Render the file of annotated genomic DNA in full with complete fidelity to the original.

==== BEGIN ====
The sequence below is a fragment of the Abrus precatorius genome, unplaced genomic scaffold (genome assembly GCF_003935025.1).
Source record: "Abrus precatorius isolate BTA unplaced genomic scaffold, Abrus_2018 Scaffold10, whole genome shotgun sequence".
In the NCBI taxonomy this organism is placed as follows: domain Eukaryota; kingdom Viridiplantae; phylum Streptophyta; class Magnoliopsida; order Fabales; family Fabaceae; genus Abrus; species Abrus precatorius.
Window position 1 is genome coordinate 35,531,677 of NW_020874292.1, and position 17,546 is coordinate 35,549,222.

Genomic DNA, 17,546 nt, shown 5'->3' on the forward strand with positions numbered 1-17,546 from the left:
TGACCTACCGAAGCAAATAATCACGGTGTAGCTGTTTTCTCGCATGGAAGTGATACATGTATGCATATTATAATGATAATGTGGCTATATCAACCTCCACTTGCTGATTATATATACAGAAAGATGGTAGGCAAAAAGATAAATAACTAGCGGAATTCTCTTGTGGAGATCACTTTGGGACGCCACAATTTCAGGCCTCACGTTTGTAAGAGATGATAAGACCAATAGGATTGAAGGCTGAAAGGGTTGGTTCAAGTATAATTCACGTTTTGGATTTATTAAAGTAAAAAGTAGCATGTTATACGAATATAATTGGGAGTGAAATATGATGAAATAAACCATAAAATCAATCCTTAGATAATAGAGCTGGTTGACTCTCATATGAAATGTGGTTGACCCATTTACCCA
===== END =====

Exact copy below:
The sequence below is a fragment of the Abrus precatorius genome, unplaced genomic scaffold (genome assembly GCF_003935025.1).
Source record: "Abrus precatorius isolate BTA unplaced genomic scaffold, Abrus_2018 Scaffold10, whole genome shotgun sequence".
In the NCBI taxonomy this organism is placed as follows: domain Eukaryota; kingdom Viridiplantae; phylum Streptophyta; class Magnoliopsida; order Fabales; family Fabaceae; genus Abrus; species Abrus precatorius.
Window position 1 is genome coordinate 35,531,677 of NW_020874292.1, and position 17,546 is coordinate 35,549,222.

Genomic DNA, 17,546 nt, shown 5'->3' on the forward strand with positions numbered 1-17,546 from the left:
TGACCTACCGAAGCAAATAATCACGGTGTAGCTGTTTTCTCGCATGGAAGTGATACATGTATGCATATTATAATGATAATGTGGCTATATCAACCTCCACTTGCTGATTATATATACAGAAAGATGGTAGGCAAAAAGATAAATAACTAGCGGAATTCTCTTGTGGAGATCACTTTGGGACGCCACAATTTCAGGCCTCACGTTTGTAAGAGATGATAAGACCAATAGGATTGAAGGCTGAAAGGGTTGGTTCAAGTATAATTCACGTTTTGGATTTATTAAAGTAAAAAGTAGCATGTTATACGAATATAATTGGGAGTGAAATATGATGAAATAAACCATAAAATCAATCCTTAGATAATAGAGCTGGTTGACTCTCATATGAAATGTGGTTGACCCATTTACCCA